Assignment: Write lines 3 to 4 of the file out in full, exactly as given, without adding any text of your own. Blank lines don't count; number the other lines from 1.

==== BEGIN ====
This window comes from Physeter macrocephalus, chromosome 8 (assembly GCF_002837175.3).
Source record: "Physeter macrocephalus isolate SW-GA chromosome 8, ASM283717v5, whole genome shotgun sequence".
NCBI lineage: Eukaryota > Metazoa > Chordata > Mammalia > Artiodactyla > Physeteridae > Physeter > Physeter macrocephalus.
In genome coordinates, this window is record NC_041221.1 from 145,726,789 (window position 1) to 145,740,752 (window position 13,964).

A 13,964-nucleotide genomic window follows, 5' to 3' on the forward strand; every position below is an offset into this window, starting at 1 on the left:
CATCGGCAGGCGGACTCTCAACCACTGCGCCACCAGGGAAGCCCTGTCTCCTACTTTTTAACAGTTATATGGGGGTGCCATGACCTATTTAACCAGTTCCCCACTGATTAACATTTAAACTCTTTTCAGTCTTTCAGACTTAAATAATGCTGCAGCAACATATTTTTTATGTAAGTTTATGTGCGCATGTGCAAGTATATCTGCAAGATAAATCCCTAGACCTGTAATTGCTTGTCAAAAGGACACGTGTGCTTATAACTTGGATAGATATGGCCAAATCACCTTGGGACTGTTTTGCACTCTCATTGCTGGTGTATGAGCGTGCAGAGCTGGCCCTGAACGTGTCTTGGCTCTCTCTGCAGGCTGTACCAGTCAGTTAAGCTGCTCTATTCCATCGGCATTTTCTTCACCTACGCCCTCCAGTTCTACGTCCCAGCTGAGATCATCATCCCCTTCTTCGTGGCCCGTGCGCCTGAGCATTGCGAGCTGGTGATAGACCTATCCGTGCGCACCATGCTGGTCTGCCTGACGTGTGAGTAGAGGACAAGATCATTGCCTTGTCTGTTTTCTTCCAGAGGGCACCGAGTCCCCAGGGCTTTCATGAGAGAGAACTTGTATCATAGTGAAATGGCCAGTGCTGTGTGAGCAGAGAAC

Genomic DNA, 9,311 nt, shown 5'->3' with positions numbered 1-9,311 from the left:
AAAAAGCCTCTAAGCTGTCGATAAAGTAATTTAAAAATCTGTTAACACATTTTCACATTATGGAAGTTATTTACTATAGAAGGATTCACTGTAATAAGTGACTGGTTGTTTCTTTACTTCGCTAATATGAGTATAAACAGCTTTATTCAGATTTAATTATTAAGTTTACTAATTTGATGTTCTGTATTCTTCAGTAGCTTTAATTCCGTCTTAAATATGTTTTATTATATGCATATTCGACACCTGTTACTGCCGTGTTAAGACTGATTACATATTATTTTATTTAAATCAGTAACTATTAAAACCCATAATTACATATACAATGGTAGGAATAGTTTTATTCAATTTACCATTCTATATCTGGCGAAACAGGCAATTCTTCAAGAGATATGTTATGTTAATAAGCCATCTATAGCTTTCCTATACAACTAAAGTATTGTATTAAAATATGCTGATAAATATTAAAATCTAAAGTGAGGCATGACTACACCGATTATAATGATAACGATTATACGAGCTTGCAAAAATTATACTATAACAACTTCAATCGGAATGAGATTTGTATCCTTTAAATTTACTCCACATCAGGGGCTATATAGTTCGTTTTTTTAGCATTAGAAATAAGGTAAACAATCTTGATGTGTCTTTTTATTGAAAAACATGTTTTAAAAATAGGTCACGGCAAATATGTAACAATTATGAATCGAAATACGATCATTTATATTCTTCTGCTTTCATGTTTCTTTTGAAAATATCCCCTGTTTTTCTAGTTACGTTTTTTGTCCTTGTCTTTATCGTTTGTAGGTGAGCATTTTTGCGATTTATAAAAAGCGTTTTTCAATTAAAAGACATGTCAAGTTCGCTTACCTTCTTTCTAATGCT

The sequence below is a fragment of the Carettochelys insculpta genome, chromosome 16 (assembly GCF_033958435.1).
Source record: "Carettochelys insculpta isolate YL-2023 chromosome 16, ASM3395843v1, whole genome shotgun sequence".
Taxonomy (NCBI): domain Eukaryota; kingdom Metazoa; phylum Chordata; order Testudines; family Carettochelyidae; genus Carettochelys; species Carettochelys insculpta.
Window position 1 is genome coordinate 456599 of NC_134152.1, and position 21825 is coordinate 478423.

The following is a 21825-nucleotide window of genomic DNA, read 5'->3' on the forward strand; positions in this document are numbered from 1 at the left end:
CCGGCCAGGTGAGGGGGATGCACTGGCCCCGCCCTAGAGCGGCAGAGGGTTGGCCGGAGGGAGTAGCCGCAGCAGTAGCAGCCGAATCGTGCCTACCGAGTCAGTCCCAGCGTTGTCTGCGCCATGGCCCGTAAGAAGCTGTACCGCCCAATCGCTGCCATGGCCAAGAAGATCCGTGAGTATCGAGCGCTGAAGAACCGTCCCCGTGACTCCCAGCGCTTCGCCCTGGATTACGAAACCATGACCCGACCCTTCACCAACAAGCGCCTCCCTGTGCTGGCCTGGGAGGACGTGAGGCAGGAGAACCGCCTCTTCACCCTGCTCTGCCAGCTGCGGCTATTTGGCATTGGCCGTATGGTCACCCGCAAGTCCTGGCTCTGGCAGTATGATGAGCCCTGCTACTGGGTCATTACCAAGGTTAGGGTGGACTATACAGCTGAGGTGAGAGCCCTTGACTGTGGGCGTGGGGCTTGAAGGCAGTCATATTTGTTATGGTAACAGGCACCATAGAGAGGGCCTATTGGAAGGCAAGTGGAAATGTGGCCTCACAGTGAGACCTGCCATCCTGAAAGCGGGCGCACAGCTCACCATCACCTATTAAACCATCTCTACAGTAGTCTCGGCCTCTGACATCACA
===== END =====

NCBI lineage: Eukaryota > Metazoa > Chordata > Mammalia > Artiodactyla > Physeteridae > Physeter > Physeter macrocephalus.
In genome coordinates, this window is record NC_041221.1 from 145,726,789 (window position 1) to 145,740,752 (window position 13,964).